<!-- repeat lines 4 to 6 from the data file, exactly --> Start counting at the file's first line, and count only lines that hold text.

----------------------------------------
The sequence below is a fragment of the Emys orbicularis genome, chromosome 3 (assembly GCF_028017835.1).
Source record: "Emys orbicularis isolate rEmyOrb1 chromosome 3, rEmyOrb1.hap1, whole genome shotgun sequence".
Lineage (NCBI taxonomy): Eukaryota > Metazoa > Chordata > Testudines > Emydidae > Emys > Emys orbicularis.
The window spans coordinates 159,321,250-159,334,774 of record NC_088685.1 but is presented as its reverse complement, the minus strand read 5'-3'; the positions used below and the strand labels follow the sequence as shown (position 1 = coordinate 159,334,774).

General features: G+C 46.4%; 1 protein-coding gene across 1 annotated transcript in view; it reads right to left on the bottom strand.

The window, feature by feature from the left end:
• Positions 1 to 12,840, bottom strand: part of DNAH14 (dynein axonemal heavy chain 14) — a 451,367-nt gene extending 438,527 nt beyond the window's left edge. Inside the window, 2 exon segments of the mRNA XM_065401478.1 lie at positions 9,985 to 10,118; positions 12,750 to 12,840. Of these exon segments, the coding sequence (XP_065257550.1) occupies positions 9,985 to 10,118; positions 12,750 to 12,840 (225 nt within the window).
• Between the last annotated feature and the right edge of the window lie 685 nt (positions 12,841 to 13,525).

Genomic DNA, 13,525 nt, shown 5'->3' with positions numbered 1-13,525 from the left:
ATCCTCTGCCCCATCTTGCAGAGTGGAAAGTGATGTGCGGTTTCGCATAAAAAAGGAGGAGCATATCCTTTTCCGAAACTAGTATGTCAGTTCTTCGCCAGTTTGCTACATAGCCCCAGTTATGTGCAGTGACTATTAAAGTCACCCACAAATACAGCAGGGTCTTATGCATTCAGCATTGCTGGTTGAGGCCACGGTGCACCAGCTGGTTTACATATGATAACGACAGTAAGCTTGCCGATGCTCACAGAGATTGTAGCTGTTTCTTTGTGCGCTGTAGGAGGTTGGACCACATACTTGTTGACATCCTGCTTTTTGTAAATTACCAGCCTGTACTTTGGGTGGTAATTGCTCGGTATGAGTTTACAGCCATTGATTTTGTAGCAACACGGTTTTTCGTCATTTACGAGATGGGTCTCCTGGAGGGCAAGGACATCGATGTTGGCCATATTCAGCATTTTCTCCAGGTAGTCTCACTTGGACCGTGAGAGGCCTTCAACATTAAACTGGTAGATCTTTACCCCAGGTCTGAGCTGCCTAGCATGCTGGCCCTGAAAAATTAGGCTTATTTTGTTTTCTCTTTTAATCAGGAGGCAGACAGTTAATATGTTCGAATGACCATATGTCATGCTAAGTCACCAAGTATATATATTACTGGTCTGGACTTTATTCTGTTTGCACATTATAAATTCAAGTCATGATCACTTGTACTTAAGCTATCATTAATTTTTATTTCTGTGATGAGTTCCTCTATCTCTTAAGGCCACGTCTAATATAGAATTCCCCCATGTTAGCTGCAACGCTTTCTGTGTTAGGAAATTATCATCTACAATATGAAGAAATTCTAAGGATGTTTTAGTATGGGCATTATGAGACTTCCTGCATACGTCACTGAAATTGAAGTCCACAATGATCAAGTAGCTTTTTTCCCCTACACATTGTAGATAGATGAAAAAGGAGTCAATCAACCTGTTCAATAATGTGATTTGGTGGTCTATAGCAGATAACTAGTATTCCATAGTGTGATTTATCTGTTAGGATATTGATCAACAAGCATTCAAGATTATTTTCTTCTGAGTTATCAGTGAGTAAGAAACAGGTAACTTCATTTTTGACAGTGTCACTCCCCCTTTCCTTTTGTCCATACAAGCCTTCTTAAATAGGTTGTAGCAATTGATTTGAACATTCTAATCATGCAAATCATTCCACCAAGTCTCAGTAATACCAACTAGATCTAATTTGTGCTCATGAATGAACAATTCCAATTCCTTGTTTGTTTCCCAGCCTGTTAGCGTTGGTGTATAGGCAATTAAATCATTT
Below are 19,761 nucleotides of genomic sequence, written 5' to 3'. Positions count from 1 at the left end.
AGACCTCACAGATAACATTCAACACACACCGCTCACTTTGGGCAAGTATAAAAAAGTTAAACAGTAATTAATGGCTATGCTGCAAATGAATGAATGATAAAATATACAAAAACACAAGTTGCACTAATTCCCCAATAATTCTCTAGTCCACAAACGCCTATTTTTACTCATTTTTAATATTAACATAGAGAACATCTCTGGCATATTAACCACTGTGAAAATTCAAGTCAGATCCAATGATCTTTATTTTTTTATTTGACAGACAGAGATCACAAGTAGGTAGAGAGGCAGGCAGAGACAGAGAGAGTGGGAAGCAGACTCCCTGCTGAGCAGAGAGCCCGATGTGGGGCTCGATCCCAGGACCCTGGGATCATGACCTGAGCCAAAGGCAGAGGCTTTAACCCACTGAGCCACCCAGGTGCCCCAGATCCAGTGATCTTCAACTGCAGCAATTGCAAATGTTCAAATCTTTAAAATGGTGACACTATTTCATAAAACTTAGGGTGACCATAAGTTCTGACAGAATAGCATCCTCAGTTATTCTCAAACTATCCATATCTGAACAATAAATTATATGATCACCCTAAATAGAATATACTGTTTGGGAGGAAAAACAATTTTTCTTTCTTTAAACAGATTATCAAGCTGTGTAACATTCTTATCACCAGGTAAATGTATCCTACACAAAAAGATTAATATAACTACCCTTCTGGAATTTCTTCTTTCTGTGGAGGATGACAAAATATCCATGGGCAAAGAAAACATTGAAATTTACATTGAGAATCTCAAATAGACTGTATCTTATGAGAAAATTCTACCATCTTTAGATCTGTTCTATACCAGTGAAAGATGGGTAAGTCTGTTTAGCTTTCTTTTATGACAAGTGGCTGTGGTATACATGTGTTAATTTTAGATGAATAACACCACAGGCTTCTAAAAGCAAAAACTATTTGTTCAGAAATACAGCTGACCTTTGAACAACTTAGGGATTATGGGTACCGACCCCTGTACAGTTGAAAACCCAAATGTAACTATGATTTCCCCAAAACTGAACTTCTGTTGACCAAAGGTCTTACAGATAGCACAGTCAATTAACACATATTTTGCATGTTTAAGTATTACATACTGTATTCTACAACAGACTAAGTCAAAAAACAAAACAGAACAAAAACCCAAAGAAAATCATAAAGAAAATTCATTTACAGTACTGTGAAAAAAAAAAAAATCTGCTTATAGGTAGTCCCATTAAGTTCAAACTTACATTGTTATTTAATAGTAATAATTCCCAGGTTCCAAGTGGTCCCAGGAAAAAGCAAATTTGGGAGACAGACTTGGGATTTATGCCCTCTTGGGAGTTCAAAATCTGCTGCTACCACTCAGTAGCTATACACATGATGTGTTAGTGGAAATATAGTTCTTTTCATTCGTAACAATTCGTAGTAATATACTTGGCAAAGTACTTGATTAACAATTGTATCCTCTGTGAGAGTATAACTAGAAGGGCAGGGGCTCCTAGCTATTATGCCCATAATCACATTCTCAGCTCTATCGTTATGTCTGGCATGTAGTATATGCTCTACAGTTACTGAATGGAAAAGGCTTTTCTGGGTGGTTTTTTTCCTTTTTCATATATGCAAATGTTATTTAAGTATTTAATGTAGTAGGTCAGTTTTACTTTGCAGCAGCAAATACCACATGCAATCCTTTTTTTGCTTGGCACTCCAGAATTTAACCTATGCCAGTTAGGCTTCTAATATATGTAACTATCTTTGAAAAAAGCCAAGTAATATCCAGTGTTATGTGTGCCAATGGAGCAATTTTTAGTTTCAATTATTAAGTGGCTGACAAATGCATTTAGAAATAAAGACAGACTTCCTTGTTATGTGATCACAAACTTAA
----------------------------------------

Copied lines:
The window spans coordinates 159,321,250-159,334,774 of record NC_088685.1 but is presented as its reverse complement, the minus strand read 5'-3'; the positions used below and the strand labels follow the sequence as shown (position 1 = coordinate 159,334,774).

General features: G+C 46.4%; 1 protein-coding gene across 1 annotated transcript in view; it reads right to left on the bottom strand.

The window, feature by feature from the left end: